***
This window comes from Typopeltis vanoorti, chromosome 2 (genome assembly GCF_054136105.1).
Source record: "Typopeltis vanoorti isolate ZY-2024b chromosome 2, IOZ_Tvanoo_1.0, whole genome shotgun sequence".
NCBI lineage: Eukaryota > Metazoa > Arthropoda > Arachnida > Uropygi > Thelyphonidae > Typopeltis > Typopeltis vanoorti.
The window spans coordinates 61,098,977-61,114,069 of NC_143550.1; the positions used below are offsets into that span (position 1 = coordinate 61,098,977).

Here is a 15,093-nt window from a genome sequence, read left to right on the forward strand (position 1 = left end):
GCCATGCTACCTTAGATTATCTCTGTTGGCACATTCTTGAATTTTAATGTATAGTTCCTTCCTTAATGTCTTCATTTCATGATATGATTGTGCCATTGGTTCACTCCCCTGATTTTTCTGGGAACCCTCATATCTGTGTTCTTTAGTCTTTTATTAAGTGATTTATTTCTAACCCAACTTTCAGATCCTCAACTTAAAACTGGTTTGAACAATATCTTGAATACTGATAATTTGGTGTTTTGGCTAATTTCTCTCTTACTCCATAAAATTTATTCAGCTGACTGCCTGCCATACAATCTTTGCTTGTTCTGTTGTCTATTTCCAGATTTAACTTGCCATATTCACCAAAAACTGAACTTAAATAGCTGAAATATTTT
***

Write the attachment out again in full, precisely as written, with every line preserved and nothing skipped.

This window comes from Typopeltis vanoorti, chromosome 2 (genome assembly GCF_054136105.1).
Source record: "Typopeltis vanoorti isolate ZY-2024b chromosome 2, IOZ_Tvanoo_1.0, whole genome shotgun sequence".
NCBI lineage: Eukaryota > Metazoa > Arthropoda > Arachnida > Uropygi > Thelyphonidae > Typopeltis > Typopeltis vanoorti.
The window spans coordinates 61,098,977-61,114,069 of NC_143550.1; the positions used below are offsets into that span (position 1 = coordinate 61,098,977).

Here is a 15,093-nt window from a genome sequence, read left to right on the forward strand (position 1 = left end):
GCCATGCTACCTTAGATTATCTCTGTTGGCACATTCTTGAATTTTAATGTATAGTTCCTTCCTTAATGTCTTCATTTCATGATATGATTGTGCCATTGGTTCACTCCCCTGATTTTTCTGGGAACCCTCATATCTGTGTTCTTTAGTCTTTTATTAAGTGATTTATTTCTAACCCAACTTTCAGATCCTCAACTTAAAACTGGTTTGAACAATATCTTGAATACTGATAATTTGGTGTTTTGGCTAATTTCTCTCTTACTCCATAAAATTTATTCAGCTGACTGCCTGCCATACAATCTTTGCTTGTTCTGTTGTCTATTTCCAGATTTAACTTGCCATATTCACCAAAAACTGAACTTAAATAGCTGAAATATTTT